-from "near a plate glass window" by Charles Bukowski

I Lock My Door Upon Myself, by Joyce Carol Oates. Oh, man. Oh, buddy. This book. The way you feel about the character's actions - their why and how and what. You are grossed out and intrigued, you empathize and scorn. The way this woman writes is stunning. It's captivating. I mean, two characters can just row a boat right over a waterfall, straight to their doom, knowingly, and you. just. can't. look. away. You have to know what happens. You have to keep reading. 

In the Company of Crows and Ravens, by John M. Marzluff and Tony Angell. One of the characters I'm writing about is a raven. He's pretty great. His name is Rook. I wanted to learn more about my character so I picked up this book from the library and it's really interesting. I'm learning all sorts of cool stuff about the Common Raven (corvus corax... corax from the Greek "korax" which means croaker... and ravens "croak" while crows "kaw") and the 46 different species known as "crows". The book includes histories and myths, research showing how ecological changes affect crows, descriptions of eating and nesting habits, and pictures of physical differences. This book is awesome if you want to learn how crows and ravens really are different.

Tuesday, June 5, 2012

"Tag! You're It!" or "Time Out Tuesday with S.Kemp"

Remember running around with your friends during a summer day playing tag or red rover or kick the can? Have you ever had to watch (or baby sit) someone's child and the first thing out of the whippersnapper's mouth is "Lets play" and play involves running around saving imaginary people or fighting imaginary monsters?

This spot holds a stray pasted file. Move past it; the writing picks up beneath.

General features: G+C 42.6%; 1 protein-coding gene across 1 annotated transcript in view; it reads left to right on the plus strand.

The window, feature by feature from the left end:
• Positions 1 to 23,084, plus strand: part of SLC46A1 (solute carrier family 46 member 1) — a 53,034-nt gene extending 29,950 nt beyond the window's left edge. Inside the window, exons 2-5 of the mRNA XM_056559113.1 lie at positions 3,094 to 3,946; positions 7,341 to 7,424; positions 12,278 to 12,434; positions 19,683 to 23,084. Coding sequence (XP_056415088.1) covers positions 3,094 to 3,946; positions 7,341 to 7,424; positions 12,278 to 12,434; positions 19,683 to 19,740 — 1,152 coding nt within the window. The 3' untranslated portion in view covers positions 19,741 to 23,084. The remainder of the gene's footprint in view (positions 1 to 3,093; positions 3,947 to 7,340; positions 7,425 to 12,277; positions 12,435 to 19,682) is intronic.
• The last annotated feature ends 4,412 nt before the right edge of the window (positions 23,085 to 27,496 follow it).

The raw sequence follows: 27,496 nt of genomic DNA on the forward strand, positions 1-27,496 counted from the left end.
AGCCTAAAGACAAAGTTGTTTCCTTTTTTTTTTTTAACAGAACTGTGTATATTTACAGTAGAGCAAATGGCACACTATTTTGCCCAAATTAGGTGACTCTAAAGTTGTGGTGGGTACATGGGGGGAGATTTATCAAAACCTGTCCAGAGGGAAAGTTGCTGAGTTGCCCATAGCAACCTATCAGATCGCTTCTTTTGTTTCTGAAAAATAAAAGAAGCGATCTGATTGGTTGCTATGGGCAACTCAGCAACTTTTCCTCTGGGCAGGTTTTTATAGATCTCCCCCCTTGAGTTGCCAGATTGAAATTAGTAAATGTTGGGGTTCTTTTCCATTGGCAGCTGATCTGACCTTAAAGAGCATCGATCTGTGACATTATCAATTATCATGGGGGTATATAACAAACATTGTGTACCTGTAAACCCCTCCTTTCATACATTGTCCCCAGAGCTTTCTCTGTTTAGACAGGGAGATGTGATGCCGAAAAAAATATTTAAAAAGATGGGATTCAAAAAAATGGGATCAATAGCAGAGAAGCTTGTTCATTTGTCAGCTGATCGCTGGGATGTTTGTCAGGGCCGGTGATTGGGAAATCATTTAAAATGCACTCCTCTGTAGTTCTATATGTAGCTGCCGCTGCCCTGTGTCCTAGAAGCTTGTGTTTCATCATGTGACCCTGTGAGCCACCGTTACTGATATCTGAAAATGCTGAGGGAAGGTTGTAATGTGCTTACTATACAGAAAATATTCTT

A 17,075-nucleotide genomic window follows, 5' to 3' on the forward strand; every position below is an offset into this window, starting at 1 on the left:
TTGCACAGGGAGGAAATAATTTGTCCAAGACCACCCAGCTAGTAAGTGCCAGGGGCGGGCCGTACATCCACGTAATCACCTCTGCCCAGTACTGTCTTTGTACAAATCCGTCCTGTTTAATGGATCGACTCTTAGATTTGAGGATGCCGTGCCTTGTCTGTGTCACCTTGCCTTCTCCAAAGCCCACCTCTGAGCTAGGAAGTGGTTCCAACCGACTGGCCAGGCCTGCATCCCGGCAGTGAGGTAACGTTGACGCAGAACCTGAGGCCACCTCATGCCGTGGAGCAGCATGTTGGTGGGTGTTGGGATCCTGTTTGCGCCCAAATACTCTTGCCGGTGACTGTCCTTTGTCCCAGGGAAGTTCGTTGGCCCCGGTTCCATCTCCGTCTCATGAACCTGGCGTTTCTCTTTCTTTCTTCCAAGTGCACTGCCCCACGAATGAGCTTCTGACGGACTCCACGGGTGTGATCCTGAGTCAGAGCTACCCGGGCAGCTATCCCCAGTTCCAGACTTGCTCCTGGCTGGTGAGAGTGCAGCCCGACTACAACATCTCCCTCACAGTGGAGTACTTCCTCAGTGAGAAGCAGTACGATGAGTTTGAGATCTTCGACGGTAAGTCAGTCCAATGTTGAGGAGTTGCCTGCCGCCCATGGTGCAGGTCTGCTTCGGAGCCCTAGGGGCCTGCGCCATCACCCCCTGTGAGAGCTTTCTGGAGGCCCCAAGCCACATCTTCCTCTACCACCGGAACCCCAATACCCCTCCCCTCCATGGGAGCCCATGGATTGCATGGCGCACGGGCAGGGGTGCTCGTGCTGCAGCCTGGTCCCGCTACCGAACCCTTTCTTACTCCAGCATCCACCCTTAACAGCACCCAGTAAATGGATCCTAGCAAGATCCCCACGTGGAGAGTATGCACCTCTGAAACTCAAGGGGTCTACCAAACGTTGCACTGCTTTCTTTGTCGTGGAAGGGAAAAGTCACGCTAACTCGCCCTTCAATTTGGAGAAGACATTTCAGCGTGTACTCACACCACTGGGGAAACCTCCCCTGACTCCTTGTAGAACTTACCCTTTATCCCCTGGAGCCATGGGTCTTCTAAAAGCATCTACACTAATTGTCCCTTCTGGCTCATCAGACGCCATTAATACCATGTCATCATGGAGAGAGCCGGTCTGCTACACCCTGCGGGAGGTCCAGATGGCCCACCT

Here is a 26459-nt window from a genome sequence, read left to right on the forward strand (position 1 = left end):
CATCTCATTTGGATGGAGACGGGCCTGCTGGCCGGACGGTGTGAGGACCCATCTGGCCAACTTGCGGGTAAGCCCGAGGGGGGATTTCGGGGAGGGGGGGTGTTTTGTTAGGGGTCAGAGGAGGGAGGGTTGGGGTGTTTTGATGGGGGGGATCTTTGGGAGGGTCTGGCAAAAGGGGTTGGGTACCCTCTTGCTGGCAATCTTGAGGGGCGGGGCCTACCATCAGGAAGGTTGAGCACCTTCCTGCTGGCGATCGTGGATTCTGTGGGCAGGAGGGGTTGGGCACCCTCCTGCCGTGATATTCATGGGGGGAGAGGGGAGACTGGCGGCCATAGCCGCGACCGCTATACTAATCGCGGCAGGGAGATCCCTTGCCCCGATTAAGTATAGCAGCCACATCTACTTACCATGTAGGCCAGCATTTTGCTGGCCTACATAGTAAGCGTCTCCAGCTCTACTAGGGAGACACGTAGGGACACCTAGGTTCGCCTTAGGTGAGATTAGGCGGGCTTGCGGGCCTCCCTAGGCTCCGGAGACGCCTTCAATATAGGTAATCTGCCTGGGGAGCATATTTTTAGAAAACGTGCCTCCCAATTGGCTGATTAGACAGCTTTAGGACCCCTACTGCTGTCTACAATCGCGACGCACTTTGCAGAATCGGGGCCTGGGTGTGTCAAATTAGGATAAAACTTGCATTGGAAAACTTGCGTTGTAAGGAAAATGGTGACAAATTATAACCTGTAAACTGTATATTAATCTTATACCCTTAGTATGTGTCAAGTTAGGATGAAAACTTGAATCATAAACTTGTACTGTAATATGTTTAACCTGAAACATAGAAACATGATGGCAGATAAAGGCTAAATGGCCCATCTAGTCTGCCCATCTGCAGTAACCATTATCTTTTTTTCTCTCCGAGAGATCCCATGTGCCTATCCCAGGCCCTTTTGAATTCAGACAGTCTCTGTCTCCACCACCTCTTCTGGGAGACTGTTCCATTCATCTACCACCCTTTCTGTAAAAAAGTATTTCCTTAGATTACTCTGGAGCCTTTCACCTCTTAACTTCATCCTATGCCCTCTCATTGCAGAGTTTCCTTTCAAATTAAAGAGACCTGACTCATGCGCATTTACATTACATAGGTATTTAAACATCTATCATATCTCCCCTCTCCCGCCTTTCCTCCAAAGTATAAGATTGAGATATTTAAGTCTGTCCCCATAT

These Italian children showed me that "let's play" can also
mean "run around and chase pigeons".
 A couple of weeks ago I went to a friends house for a cook out. Their granddaughter came over a little later and the first thing she said after she met me was, "You be the sparkle ninja and I'm the rainbow unicorn pegasus. We can change into any animal but we gotta save the people but first we gotta fight each other". I kid you not. I knew it was going to be the start of a beautiful friendship.

It turns out, I'm not as fit as a seven year old. I don't just run around the yard for fun any more. (OK, look. I don't have a yard to run around in anymore.) I was out of breath after 15 minutes of changing into dragons, tigers, sea monsters, rainbow sparkle unicorns and the like. I called a time out. It's a magical phrase.